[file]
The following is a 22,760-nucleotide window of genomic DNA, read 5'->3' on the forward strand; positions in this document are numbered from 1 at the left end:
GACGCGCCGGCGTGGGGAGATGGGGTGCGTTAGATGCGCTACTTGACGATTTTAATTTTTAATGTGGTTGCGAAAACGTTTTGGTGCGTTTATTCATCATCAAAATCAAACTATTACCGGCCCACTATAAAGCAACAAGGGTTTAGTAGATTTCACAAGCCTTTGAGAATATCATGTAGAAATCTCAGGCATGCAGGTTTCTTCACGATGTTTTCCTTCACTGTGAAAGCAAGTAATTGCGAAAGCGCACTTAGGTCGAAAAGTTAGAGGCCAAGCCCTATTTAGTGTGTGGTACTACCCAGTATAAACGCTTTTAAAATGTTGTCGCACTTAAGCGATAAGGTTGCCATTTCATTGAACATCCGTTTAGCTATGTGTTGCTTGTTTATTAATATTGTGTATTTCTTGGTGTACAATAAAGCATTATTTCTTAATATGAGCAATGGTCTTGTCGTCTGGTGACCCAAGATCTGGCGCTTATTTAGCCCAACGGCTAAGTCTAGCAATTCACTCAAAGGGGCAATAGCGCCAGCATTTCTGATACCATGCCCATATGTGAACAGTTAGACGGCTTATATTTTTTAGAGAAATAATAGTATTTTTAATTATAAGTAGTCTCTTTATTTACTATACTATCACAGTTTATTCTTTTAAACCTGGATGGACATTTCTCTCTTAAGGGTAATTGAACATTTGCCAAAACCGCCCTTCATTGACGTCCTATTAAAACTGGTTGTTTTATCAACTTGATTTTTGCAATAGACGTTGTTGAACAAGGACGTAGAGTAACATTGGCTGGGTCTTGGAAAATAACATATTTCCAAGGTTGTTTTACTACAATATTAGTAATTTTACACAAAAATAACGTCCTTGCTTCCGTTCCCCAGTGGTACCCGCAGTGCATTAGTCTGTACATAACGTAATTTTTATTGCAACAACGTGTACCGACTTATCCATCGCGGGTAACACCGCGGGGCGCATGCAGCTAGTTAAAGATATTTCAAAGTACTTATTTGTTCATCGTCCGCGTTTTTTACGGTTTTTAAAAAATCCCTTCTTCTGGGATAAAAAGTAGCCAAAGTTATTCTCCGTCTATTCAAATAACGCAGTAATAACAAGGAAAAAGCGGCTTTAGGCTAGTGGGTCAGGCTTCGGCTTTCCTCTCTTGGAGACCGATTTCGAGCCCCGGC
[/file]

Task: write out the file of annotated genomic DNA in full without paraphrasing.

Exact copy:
The following is a 22,760-nucleotide window of genomic DNA, read 5'->3' on the forward strand; positions in this document are numbered from 1 at the left end:
GACGCGCCGGCGTGGGGAGATGGGGTGCGTTAGATGCGCTACTTGACGATTTTAATTTTTAATGTGGTTGCGAAAACGTTTTGGTGCGTTTATTCATCATCAAAATCAAACTATTACCGGCCCACTATAAAGCAACAAGGGTTTAGTAGATTTCACAAGCCTTTGAGAATATCATGTAGAAATCTCAGGCATGCAGGTTTCTTCACGATGTTTTCCTTCACTGTGAAAGCAAGTAATTGCGAAAGCGCACTTAGGTCGAAAAGTTAGAGGCCAAGCCCTATTTAGTGTGTGGTACTACCCAGTATAAACGCTTTTAAAATGTTGTCGCACTTAAGCGATAAGGTTGCCATTTCATTGAACATCCGTTTAGCTATGTGTTGCTTGTTTATTAATATTGTGTATTTCTTGGTGTACAATAAAGCATTATTTCTTAATATGAGCAATGGTCTTGTCGTCTGGTGACCCAAGATCTGGCGCTTATTTAGCCCAACGGCTAAGTCTAGCAATTCACTCAAAGGGGCAATAGCGCCAGCATTTCTGATACCATGCCCATATGTGAACAGTTAGACGGCTTATATTTTTTAGAGAAATAATAGTATTTTTAATTATAAGTAGTCTCTTTATTTACTATACTATCACAGTTTATTCTTTTAAACCTGGATGGACATTTCTCTCTTAAGGGTAATTGAACATTTGCCAAAACCGCCCTTCATTGACGTCCTATTAAAACTGGTTGTTTTATCAACTTGATTTTTGCAATAGACGTTGTTGAACAAGGACGTAGAGTAACATTGGCTGGGTCTTGGAAAATAACATATTTCCAAGGTTGTTTTACTACAATATTAGTAATTTTACACAAAAATAACGTCCTTGCTTCCGTTCCCCAGTGGTACCCGCAGTGCATTAGTCTGTACATAACGTAATTTTTATTGCAACAACGTGTACCGACTTATCCATCGCGGGTAACACCGCGGGGCGCATGCAGCTAGTTAAAGATATTTCAAAGTACTTATTTGTTCATCGTCCGCGTTTTTTACGGTTTTTAAAAAATCCCTTCTTCTGGGATAAAAAGTAGCCAAAGTTATTCTCCGTCTATTCAAATAACGCAGTAATAACAAGGAAAAAGCGGCTTTAGGCTAGTGGGTCAGGCTTCGGCTTTCCTCTCTTGGAGACCGATTTCGAGCCCCGGC